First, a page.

After a little bit of experimentation, I would not recommend going down that path. First, whether you have to rewrite the application in WPF or not.
You're not the first person who has ever had to face the possibility of rewriting their UI. Microsoft's tools do not discourage you from placing application logic inside your forms (one could argue they encourage it!) When you do this, you will almost always end up coupling application logic with a specific UI. What do I mean? "Application logic" refers to all of the actions that your application takes that has nothing to do with the UI. This is concepts like "select a customer", "save a file", or "send an email". Another way to look at it is to imagine the application with a different UI; the things that it still does are probably application logic.
When you implement your application logic as part of your UI, you end up coupling application logic to that specific UI. For example, when you implement "select a customer" in a form, you will likely see it as "what happens when lstCustomers.SelectedIndex changes". This is suboptimal for a few reasons. The first is the problems it causes when you want to provide multiple ways to change the selection; what if you add a search dialog that presents an alternate mode of selection? This puts you in danger of duplicating code which has its own set of problems. The next big problem happens when you want to change something about your UI. Maybe you bought a third-party ListBox that has more features and you want to replace your current list box with it. If this third-party ListBox has different properties and events than the built-in ListBox, you'll have to rewrite your code. The same can happen if you decide to move from a ListBox to a ListView or some other control. Finally, it's hard to test application logic that's coupled with the UI. Automated tests can help discover bugs and validate that none exist, but it is very difficult to run automated tests against a UI.
The solution would take up too much discussion, but I can summarize. Software engineering has produced presentation model
patterns. These are techniques for separating application logic from the UI in a way that makes it possible to change the UI without changing application logic. A popular pattern for WinForms is the MVC, or Model-View-Controller, pattern. In this pattern, you tend to have three types of classes associated with a form. The Model is the data that the form will work with; you'll likely have many Model classes. The View is something that can display the data; this is the form itself. The Controller contains all of the application logic for a particular View. I'd love to demonstrate, so if you're curious please ask.
Why the heck did I spend 3 paragraphs off-topic like this?
If you were using a presentation model pattern it would be much easier to switch from WinForms to WPF. (This is ignoring the fact that you have no experience with WPF; it's very different.) With a presentation model pattern, "select a customer" would expect the UI to figure out the UI details and provide the selected customer to a controller or other application logic class. This means you can replace the UI with anything that knows how to send the selected customer to the application logic. I've used these patterns to make applications that have both a scriptable console UI and a GUI with great success.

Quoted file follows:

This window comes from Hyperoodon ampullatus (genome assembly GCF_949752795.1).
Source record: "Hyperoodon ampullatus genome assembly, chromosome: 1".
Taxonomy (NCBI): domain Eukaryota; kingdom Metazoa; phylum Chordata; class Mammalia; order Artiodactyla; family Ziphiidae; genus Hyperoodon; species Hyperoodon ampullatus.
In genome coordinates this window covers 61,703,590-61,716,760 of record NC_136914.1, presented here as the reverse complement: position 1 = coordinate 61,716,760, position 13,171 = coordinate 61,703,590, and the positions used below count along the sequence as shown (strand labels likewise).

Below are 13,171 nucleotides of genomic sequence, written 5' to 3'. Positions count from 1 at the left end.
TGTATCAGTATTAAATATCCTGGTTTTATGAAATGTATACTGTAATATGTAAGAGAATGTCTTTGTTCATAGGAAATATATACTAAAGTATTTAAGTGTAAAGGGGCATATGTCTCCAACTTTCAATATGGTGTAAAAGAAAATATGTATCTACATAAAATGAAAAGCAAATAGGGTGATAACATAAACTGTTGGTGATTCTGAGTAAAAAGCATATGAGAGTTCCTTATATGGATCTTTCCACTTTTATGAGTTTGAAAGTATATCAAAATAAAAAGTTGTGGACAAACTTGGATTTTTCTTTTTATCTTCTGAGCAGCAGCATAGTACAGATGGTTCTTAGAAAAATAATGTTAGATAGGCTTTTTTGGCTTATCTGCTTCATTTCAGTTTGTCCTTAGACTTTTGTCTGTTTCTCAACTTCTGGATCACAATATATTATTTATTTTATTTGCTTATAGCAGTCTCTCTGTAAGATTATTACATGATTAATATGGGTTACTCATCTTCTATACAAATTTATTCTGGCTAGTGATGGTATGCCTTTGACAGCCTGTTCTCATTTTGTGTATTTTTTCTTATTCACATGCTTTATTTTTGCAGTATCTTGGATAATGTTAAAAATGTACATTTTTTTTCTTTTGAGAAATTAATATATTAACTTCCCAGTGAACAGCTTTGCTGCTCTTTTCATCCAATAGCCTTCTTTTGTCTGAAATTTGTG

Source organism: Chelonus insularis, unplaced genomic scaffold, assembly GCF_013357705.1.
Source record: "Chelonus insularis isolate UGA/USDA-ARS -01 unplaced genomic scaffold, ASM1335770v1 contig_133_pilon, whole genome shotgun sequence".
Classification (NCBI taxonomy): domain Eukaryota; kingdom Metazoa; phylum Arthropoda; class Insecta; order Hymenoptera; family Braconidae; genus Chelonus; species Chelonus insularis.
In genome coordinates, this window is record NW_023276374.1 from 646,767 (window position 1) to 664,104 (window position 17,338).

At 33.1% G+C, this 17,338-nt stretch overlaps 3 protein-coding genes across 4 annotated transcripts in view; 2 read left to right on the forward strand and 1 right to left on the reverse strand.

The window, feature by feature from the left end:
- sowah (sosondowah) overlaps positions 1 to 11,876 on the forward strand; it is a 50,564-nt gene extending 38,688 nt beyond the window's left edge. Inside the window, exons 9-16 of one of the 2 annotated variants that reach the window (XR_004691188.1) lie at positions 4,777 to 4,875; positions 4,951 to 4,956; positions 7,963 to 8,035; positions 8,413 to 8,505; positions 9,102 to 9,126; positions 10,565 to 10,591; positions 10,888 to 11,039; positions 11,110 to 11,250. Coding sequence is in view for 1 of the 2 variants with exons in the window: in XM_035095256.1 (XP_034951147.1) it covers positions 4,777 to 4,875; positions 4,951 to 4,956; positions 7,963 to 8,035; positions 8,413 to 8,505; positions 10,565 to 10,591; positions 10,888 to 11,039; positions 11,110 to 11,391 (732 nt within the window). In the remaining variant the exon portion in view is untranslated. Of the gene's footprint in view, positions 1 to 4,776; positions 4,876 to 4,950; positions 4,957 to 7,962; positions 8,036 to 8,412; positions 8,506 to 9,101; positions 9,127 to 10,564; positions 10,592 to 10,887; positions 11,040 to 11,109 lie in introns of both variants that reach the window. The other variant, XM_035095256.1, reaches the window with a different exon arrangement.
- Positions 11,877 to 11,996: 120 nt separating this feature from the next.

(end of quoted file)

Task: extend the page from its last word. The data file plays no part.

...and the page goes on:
Fine. But what about hosting WPF content in WinForms?
It's doable, but I wouldn't recommend it. First theory, then practice.
To host WPF content in WinForms, you must start by creating a WPF UserControl with the content you want to host. The ElementHost
control (look for the "WPF Interoperability" tab in the toolbox) is a Windows Forms control that can host WPF content. After you place the element host on the form, you set its Child
property to an instance of the WPF user control you created. The designer helps you with this process via smart tags. After you tell the element host what to host, you can work with the hosted content as if it were a control in Windows Forms.
In this example, I created a FadingTextBox
that adds a FadeOut()
to the WPF text box. I hosted this in a user control named FadingTextBoxContainer
and provided a couple of properties to make it easier to use. The ElementHost is configured to have a transparent background in the hopes that when the textbox fades the whole thing will be transparent.
Here's my opinions.
- It's very shaky in the VS 2008 designer. Veterans of hosting ActiveX controls in WinForms won't be surprised at this. Once I dropped the ElementHost, the designer became unreliable. Every time I build the project, the designer quits loading until I close VS and delete some temporary files it creates. If you rely heavily on the designer, you'll have a hard time using this technique. It's much better in VS2010; I am leaving this point here because many people still use VS 2008.
- I have some application stability concerns. The application threw an exception when I closed it a couple of times. I have no idea if this is a fluke or something to be concerned about; you should test extensively if you use it.
- It's still not true transparency. No matter how you slice it, ElementHost is still a Windows Forms control and still subject to the halfway-supported transparency. I'm pleased to see that it works against an image, but as the example shows you can't see controls it overlaps. WPF handles this just fine, in WinForms it takes monumental effort. If you need overlapping, it's still a dead-end.
In short, I think it's shoving a square peg into a round hole. I can't name an application built on GDI or WinForms that uses animation or transparency effectively. It's probably best to just do without the fade.
My original attachment was for VS 2008, I added a VS 2010 project.